LAKE MANYARA NATIONAL PARK

One of Tanzania’s smaller wildlife reserve, Lake Manyara National Park is spectacular scenic and incredibly diverse. Although only a third of the park consists of dry land, the reserve boasts a higher diversity of plant and animal species than the far larger Serengeti.

Lake Manyara National Park is a birder’s heaven (it’s frequented by 300 migratory avians), and the water from its Crater Highlands-supplied springs makes it a forested redoubt for all the most glamourous large mammals, including the famed Manyara tree-climbing lions (it’s a little irreverent, but tree-lounging might be a better description). If you’ve seen Out of Africa (if not: you owe it to yourself) you’re familiar with Lake Manyara. It’s the lake that Denys Finch Hatton and Karen Blixen fly over in a biplane, the lake that heart-thumpingly seems to burst into life, when tens — hundreds! — of thousands of flamingos lift from its waters.

Lake Manyara national parks offers unique wildlife experience, the park is filled with animals such as; elephants, impalas, cheetahs, African wilddogs, giraffes, zebras, lions, buffalos, water bucks, warthogs, klipspringer and hippopotamus. The park can be explored during morning, afternoon and evening time for wildlife watching. The park is also known for several troops of baboons than anywhere else in Tanzania and the world as whole, tourists can also spot other primates like the Syke monkeys, Egyptian mongoose, short eared galago and cape clawless otters to mention a few

Lake Manyara National Park: The Experience

Lake Manyara National Park is a shallow alkaline lake at the base of the western stretches of the Rift Valley Escarpment. It glitters in the sun and is often covered in cloud upon cloud of pink lesser flamingos. In the deeper areas of the lake small pods of hippo bask, ears flickering, with egrets resting on their backs. Surrounding the lake is a particularly pretty park with a variety of habitats, including grassy floodplains, groundwater forest, acacia woodland and the rocky base of the escarpment.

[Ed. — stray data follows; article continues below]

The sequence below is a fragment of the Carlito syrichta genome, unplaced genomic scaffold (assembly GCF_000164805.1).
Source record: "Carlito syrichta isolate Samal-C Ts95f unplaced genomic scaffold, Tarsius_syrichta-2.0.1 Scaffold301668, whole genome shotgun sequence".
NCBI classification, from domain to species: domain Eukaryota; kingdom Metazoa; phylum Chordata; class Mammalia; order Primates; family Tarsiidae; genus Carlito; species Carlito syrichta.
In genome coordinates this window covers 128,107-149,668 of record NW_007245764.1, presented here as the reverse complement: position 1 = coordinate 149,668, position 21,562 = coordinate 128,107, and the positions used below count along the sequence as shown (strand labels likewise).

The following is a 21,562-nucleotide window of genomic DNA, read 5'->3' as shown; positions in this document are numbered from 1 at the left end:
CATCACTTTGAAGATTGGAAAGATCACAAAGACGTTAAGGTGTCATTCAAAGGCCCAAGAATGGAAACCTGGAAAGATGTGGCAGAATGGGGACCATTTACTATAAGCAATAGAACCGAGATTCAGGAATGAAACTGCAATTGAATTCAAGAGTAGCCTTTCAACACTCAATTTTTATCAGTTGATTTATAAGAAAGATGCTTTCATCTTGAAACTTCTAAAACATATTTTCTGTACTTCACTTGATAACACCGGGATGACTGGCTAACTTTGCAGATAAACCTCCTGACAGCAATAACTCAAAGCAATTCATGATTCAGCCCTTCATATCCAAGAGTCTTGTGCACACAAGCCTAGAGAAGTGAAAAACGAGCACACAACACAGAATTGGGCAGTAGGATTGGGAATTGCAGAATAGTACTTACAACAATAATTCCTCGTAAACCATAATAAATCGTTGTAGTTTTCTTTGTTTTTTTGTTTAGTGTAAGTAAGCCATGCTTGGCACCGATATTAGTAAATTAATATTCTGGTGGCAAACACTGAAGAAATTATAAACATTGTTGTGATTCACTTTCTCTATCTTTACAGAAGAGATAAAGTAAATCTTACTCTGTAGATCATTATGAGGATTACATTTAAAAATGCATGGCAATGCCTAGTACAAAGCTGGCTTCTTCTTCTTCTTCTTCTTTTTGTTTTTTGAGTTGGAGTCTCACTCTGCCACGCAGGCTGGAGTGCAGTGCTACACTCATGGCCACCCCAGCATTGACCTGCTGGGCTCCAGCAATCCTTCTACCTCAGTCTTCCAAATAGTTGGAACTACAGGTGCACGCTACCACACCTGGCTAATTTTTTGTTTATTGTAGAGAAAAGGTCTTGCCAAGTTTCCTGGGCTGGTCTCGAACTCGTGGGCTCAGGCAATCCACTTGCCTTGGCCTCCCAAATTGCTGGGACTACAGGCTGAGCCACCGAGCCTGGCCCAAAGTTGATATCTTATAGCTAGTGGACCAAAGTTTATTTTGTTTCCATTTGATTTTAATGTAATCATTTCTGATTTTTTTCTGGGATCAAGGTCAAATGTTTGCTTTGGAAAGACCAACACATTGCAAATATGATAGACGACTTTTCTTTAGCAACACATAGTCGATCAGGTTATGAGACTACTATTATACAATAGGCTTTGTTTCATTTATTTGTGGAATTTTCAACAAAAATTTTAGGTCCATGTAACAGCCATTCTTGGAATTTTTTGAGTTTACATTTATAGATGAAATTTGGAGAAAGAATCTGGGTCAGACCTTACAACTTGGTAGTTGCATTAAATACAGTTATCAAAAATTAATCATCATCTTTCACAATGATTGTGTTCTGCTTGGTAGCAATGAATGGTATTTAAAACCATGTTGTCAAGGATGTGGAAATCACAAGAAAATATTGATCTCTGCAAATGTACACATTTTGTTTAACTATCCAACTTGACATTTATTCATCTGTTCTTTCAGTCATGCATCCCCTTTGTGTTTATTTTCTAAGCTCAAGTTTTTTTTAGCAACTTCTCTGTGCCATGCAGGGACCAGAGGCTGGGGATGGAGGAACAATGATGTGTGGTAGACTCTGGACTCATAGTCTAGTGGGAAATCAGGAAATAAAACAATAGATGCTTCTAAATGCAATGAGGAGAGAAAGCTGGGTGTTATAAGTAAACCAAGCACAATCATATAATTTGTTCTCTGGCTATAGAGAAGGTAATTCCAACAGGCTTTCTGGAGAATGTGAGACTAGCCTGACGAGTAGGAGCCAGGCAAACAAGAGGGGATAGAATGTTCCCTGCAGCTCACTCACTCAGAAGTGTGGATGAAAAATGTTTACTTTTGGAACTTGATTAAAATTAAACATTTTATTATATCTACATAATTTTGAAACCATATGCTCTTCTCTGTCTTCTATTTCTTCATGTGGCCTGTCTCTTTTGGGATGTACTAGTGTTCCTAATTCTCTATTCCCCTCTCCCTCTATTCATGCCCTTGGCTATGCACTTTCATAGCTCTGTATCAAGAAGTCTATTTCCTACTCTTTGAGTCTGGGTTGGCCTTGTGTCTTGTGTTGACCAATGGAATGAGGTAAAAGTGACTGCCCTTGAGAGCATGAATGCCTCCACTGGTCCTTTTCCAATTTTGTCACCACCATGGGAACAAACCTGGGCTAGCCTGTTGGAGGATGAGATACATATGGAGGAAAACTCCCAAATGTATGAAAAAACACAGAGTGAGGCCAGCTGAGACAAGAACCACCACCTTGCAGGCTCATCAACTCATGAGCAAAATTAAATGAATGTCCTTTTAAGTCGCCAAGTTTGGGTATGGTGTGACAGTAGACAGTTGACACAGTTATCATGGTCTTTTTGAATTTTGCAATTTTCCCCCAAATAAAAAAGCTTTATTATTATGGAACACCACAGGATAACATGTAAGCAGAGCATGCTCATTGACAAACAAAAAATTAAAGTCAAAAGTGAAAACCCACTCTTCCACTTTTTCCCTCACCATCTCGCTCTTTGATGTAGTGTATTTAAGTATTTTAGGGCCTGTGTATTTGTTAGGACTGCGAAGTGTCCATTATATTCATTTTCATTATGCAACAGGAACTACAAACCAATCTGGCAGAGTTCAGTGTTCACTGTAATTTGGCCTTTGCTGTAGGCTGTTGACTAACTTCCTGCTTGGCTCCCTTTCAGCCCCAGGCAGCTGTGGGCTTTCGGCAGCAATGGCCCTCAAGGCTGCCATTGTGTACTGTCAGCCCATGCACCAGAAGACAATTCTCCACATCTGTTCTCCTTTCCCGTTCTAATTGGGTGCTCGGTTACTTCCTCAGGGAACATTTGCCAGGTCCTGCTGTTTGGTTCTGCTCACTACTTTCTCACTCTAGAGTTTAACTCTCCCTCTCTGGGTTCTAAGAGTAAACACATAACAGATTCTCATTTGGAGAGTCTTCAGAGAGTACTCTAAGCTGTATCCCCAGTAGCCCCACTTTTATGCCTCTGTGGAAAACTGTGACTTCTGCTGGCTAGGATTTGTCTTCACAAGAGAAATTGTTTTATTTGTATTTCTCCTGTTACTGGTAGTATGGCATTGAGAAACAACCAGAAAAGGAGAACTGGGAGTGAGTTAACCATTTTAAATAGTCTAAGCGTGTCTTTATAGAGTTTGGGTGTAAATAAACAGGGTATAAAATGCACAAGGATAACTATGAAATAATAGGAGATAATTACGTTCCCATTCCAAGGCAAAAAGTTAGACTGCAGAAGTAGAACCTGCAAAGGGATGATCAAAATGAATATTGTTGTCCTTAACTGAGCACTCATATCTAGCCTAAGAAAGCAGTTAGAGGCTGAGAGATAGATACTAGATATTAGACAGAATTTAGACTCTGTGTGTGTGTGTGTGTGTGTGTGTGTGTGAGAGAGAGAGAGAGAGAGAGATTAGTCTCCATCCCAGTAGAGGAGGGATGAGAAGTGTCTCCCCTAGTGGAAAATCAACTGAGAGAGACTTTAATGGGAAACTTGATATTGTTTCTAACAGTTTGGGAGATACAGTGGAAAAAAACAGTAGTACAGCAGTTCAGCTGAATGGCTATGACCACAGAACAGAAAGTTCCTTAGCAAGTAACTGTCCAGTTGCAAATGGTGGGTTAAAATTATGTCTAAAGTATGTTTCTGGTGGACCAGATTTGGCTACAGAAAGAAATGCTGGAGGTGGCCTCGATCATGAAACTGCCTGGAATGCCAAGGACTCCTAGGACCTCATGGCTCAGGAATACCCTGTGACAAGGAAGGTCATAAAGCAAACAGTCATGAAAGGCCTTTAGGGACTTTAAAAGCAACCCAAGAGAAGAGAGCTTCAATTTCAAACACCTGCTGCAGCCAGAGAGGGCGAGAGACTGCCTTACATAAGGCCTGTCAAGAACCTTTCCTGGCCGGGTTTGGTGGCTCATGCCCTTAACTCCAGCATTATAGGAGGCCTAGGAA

Lake Manyara National Park has excellent game densities and is perhaps best known for its tree-climbing lion, often found sprawled in the branches of sausage trees. There are big troops of olive baboon and blue monkeys, prolific elephant, buffalo, wildebeest, giraffe and zebra as well as a whole host of smaller animals. Birdlife in the park is superb, with almost 400 species recorded. There are iridescent bee-eaters, silvery-cheeked hornbills and on the lake you’ll often find white pelicans as well as the flocks of flamingo.

Lake Manyara National Park: Birdlife

Lake Manyara National Park provides the perfect introduction to Tanzania’s birdlife. More than 400 species have been recorded and you can reasonably expect to observe 100 of these in one day. A big array of water-associated birds, including pink-backed pelicans, are easily seen around the hippo pool. When the water level is right, the lake is also home to thousands of pink-hued flamingo. More than 50 birds-of-prey have been recorded including the crowned eagle. Migratory birds are present from November to April.

Although it is good throughout the year, the best bird watching in Manyara is from November to April, when you can spot the migratory birds from Europe and northern Africa. This is also the time many birds can be seen in their breeding plumage. For wildlife viewing, the Dry season (from June to October) is best.

 

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